• Personal aids such as glasses, hearing aids or prosthetic devices.
  • Personal items such as jewellery and photo albums.

Insurance, repairs and rebuilding

As soon as you can after a fire, contact your insurance company to report any damage or loss. They will need to send an assessor to your property to process your claim. Depending on their advice, you may be able to begin repairs and any rebuilding. Make sure you follow simple steps to ensure your claim is dealt with correctly.

  • Check to see if your policy covers you for emergency accommodation, if staying with family or friends is not an option.
  • Check with your insurance company before you enter a contract with cleaning or repair contractors, to avoid additional bills.
  • If you are a tenant and have contents insurance you should also contact your insurer, in addition to telling your real estate agent, owner,  landlord or Department of Communities Housing Authority.
  • If you cannot remember the name of your insurance company or the details are not available, you can contact the Insurance Council of Australia on 1300 728 228.

Leaving your home

Finding temporary accommodation for you and your family in the immediate aftermath of a fire is stressful. When you have to leave your home because it is unsafe or has structural damage, and you’re unable to rely on friends and relatives, you can contact the services below for help.

Emergency accommodation assistance

  • Crisis Care (CPFS) can help you find crisis accommodation and assist with longer term housing. 9223 1111 or free call 1800 199 008 (day or night).
  • Entrypoint Perth (CPFS) can help families and individuals who require access to Specialist Homelessness Services (SHS) and other accommodation and/or support services. 6496 0001 or 1800 124 684.
  • For longer term housing options contact the Homeless Advisory Service, Department of Housing: Free call 1800 065 892 (between 8am and 5pm Monday to Friday).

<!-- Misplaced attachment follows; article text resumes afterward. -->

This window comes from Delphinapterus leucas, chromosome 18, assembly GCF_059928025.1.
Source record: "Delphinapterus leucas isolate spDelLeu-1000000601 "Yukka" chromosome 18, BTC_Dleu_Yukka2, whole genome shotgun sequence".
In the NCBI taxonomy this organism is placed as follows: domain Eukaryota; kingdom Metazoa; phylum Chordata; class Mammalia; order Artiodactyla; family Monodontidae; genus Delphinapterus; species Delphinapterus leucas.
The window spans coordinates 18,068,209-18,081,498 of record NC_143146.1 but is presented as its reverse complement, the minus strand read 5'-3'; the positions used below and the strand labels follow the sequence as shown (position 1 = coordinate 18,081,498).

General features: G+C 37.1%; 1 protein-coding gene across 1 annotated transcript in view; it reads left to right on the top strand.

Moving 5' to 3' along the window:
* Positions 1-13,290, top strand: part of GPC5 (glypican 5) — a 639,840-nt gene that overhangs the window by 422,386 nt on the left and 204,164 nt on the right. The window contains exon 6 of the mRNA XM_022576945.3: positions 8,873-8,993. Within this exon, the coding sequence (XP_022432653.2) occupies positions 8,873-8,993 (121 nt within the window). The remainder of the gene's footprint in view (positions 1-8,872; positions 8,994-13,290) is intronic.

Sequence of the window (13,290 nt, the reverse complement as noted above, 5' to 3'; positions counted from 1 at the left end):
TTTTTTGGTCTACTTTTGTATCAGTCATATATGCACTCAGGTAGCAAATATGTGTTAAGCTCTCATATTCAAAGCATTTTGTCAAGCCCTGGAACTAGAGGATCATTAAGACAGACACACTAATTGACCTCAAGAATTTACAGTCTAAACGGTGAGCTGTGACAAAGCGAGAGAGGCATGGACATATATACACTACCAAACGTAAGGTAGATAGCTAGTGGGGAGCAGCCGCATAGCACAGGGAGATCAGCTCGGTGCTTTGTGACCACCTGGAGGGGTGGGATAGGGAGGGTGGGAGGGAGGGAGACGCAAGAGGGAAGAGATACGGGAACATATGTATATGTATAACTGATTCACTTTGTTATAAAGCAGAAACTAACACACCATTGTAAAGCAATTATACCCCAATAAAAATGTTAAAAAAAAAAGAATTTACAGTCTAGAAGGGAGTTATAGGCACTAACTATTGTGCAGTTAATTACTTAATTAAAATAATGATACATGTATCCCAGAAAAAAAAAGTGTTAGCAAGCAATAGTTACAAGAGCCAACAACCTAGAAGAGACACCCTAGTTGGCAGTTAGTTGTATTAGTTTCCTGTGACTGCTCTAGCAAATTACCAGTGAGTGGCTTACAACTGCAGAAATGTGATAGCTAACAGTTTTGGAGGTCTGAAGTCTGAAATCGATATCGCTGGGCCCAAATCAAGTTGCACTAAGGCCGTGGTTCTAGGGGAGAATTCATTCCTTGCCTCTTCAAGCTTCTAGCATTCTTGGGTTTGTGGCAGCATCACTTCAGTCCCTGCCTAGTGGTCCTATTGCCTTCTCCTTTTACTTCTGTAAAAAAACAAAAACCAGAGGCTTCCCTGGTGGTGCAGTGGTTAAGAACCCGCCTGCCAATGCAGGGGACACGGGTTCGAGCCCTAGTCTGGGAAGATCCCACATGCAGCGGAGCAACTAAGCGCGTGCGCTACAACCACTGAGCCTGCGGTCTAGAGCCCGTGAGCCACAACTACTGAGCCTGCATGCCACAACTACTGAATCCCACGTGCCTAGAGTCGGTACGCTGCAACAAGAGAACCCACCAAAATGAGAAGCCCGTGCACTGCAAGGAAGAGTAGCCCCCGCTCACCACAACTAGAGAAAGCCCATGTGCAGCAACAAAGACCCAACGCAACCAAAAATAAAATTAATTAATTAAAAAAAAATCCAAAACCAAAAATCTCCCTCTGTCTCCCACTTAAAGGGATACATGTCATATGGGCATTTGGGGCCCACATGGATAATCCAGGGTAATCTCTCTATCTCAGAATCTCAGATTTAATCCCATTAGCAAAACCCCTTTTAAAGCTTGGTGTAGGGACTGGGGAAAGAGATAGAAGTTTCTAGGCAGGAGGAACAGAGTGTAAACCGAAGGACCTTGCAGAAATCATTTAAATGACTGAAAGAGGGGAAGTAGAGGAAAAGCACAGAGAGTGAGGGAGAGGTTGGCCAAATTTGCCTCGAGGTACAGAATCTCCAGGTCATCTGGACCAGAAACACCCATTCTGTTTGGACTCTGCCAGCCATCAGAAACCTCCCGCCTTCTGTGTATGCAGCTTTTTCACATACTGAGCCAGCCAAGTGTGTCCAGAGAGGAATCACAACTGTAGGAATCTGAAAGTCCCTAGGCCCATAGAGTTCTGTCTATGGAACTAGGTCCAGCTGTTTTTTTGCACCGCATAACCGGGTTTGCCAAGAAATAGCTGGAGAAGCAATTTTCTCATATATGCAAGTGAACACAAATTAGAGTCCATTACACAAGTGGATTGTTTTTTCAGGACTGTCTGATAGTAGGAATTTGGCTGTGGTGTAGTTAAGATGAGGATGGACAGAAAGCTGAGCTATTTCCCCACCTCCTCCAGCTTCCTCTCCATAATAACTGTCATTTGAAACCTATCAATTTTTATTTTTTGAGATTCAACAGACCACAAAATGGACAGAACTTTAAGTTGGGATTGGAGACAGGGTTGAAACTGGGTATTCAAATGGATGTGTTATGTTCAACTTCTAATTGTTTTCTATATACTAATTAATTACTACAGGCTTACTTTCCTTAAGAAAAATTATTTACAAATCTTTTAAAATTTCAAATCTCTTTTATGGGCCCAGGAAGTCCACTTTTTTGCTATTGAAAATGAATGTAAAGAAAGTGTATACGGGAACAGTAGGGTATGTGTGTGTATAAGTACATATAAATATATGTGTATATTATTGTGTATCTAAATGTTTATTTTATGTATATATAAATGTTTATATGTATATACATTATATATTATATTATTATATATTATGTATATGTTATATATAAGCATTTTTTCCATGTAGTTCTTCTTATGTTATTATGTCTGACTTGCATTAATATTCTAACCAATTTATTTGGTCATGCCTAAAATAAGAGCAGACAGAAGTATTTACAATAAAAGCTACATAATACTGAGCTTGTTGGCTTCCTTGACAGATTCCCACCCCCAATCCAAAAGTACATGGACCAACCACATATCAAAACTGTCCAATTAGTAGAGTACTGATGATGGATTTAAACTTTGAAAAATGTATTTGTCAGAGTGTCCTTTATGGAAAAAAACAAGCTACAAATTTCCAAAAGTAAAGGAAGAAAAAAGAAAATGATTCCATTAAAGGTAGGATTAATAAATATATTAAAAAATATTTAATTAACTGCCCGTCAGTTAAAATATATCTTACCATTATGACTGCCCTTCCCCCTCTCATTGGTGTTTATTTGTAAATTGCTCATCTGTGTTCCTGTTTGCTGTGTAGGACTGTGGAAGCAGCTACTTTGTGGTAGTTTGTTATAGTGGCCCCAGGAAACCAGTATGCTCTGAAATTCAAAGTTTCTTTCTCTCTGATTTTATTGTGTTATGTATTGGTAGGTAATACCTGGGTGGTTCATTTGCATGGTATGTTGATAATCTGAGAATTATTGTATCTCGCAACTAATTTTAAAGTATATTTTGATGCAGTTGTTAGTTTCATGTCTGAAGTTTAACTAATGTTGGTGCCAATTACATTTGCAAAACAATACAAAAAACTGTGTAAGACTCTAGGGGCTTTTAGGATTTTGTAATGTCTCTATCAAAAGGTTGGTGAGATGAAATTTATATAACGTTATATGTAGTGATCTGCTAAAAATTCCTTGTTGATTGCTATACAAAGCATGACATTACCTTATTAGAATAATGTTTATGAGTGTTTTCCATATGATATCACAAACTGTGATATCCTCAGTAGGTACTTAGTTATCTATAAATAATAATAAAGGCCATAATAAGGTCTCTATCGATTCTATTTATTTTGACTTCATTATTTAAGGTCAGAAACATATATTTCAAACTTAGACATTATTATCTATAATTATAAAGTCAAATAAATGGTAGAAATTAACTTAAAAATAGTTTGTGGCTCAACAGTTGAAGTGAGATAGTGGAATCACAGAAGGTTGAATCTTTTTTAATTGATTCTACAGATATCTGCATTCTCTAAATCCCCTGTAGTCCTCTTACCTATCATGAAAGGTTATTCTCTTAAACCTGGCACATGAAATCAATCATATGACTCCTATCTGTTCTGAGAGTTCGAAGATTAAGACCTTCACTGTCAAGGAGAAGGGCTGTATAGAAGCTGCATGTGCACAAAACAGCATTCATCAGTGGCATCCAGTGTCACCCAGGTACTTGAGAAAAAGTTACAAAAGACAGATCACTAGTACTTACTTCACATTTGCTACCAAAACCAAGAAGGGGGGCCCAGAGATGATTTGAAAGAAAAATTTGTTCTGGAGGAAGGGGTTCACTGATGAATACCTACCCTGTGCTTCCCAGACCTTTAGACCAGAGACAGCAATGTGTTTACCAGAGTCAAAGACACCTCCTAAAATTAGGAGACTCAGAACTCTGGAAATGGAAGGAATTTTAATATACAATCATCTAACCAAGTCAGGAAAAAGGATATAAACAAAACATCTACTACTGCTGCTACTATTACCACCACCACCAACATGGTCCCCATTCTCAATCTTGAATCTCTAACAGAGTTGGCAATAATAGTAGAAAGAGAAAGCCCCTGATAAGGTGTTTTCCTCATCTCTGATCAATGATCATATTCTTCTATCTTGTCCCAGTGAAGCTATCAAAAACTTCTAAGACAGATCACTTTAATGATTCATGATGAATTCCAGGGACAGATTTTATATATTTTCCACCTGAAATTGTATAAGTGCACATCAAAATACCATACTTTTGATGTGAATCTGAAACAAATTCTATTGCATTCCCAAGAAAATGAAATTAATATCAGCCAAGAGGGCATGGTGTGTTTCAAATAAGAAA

Lifestock, Pet and Wildlife Welfare

There’s a lot to think about in the wake of a fire, and your beloved pets and livestock will be part of your immediate concern. If you have safe and authorised access to your property, ensure that animals continue to have access to adequate shelter, food and water, and check that they are not exposed to any hazards. If your pets or animals have suffered any injuries or trauma, try to deal with these without delay. While it may be distressing to see them suffering, there is help available for you.

Further Assistance

Your Wellbeing

Traumatic experiences such as being involved in a fire can be sudden and overwhelming. It is normal for people to feel unsettled and disrupted for a while. In most cases there are no signs of physical injury, but there can be a serious emotional toll. Some symptoms can include depression, anxiety, sadness, anger, fatigue, nightmares and difficulty concentrating.

If you find you do not return to your normal routine after a few weeks it is important to seek professional help.

Children can also suffer from stress following a fire. Understanding and recognising your child’s responses to these events can assist you in providing support and helping them to cope effectively with the feelings, thoughts and behaviours they are experiencing.